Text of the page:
Many of the attendees were surprised to learn that other groups were dealing with similar issues in different places. While activists from New York brought stories about their work to reform the mandatory sentencing of the Rockefeller drug laws and their effect on youth, their Californian counterparts shared their experiences with aftermath of the passing of Proposition 21 and the subsequent practice of regularly prosecuting youth as most states do adults.
According to Baker, similar Exchanges may happen in the future, furthering the FCYO's goal of empowering youth through organizing.


The Participants


Alex

Alex Boykins, 19, was first exposed to activism in 1997 by her mother, who was involved with a program within the Progressive Leadership Alliance of Nevada (PLAN).

She says, at first, it was difficult to get a youth group together "because young people were not used to having people ask their opinion," Alex said. "In the beginning, a lot of them were cautious, while others jumped right in. They had been waiting for this opportunity."
In the last few years, NYAP has worked to keep an alternative high school open, has exposed racial profiling in schools, and has rallied against a chemical waste dump site. At the Exchange, Alex met people from big cities who were dealing with some of the same problems that she says they see Reno, but on a larger scale.
"Even though the we are a smaller city," she says, "the bigger cities aide us in solving our small problems. And sometimes the problems are overwhelming for the bigger cities, but the small cities can help them. "

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Andrew Wesley, 17, works for the Citizens for Community Improvement of Des Moines, Iowa. He is an activist who has worked on education and transportation issues in Des Moines and is currently working on a campaign for student fares on city buses.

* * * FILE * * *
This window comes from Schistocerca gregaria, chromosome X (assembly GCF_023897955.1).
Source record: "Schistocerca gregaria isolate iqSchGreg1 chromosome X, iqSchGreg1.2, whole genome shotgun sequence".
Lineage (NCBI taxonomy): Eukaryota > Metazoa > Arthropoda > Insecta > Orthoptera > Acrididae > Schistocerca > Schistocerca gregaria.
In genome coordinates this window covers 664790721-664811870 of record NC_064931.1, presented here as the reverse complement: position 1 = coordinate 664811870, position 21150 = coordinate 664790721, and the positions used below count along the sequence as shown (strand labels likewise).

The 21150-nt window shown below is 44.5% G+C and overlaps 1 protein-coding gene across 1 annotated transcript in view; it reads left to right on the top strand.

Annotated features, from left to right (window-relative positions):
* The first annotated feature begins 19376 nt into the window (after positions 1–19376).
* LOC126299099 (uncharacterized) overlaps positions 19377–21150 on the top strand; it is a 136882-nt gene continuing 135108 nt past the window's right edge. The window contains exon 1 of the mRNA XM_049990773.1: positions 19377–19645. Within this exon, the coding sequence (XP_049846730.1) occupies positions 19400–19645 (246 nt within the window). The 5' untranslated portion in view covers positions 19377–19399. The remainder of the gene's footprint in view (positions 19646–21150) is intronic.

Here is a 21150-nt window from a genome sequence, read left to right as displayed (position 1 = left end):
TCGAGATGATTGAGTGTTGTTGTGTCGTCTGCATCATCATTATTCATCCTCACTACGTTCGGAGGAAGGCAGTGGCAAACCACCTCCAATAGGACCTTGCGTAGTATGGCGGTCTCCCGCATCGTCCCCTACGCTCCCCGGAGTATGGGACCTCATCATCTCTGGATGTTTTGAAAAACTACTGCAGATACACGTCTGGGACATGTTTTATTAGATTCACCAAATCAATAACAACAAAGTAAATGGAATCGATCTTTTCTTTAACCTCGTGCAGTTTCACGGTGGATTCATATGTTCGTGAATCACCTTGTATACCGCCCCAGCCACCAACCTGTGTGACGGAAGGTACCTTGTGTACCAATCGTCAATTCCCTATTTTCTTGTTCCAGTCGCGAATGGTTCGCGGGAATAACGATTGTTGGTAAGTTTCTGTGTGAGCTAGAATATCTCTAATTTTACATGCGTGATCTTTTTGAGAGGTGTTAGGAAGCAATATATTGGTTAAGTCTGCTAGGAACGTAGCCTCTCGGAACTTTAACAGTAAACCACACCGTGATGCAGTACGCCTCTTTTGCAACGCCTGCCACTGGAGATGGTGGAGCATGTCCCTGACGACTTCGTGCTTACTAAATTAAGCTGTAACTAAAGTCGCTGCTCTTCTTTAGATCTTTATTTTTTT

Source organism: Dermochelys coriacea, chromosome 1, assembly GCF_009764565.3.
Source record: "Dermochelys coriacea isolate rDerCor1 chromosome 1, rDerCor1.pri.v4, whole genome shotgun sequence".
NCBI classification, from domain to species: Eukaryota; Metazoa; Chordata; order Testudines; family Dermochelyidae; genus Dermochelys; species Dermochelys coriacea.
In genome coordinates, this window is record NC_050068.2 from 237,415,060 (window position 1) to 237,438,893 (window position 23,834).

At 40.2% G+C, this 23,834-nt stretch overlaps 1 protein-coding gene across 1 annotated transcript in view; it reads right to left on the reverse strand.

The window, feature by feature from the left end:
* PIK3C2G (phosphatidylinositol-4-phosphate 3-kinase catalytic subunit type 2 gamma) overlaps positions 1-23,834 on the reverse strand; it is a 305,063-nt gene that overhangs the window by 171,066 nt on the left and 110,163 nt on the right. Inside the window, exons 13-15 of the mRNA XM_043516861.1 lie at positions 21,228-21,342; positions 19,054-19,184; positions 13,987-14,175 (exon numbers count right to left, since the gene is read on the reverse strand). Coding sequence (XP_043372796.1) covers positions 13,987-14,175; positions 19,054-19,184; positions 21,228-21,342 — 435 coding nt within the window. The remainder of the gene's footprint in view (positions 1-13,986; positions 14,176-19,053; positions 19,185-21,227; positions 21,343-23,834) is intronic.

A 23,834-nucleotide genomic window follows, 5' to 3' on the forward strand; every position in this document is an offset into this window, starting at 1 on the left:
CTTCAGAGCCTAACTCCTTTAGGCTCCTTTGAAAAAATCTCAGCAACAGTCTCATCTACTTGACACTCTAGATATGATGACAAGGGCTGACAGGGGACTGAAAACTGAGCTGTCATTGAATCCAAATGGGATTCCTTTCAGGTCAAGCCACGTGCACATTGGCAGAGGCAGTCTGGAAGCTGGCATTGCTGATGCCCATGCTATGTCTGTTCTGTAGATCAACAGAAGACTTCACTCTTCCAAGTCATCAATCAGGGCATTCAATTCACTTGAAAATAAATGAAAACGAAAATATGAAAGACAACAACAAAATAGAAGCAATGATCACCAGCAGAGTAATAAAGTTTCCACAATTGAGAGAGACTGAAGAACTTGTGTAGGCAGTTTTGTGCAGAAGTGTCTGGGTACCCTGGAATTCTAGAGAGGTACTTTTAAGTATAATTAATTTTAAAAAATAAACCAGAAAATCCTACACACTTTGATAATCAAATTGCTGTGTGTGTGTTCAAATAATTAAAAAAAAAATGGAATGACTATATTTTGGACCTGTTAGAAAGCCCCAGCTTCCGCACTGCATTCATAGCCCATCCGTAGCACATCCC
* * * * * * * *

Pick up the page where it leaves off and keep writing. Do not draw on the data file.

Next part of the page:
He was excited to be spending the weekend on the serene tree-filled Mills campus. "Coming from a city school, I look around here and I think, I could learn at a place like this," he said.

Lisa Rodriguez (no photo avaliable) is a 17-year-old youth organizer from Chicago. Lisa got involved with the Chicago Youth Council when her mother brought her along to a rally.
"I was really loud and everyone was like 'wow, you should come join the group'," Lisa said.
So she did. Lisa has been working with the Brighton Park branch of the council for the past 18 months.
BPYC has worked to get better school lunches at the schools in their community. They are also organizing to get more police to patrol around grammar schools, more police cars on the street, and a youth-conducted training class for high school security guards focusing on sensitivity, diversity and dealing better with kids.
Lisa says learned new strategies for collaboration that she plans to take back to her group. "My group collaborates with people, but I don't think that we collaborate as much as we can. I think that it can help us a lot,"she said.
"The best part of is the experience of being here myself, " she said. "I got to meet people, and there are so many things that I didn't know about youth organizing that people have taught me."

alex and fenando
Fresh from organizing a hip-hop educational rally, Alex Cross and Fernando Carlo, both 16, came to the conference to learn more about youth organizing. Alex and Fernando are from New York and are members of the NorthWest Bronx Community and Clergy Coalition (NWBCCC). They are also involved with Sistas and Brothas United (SBU).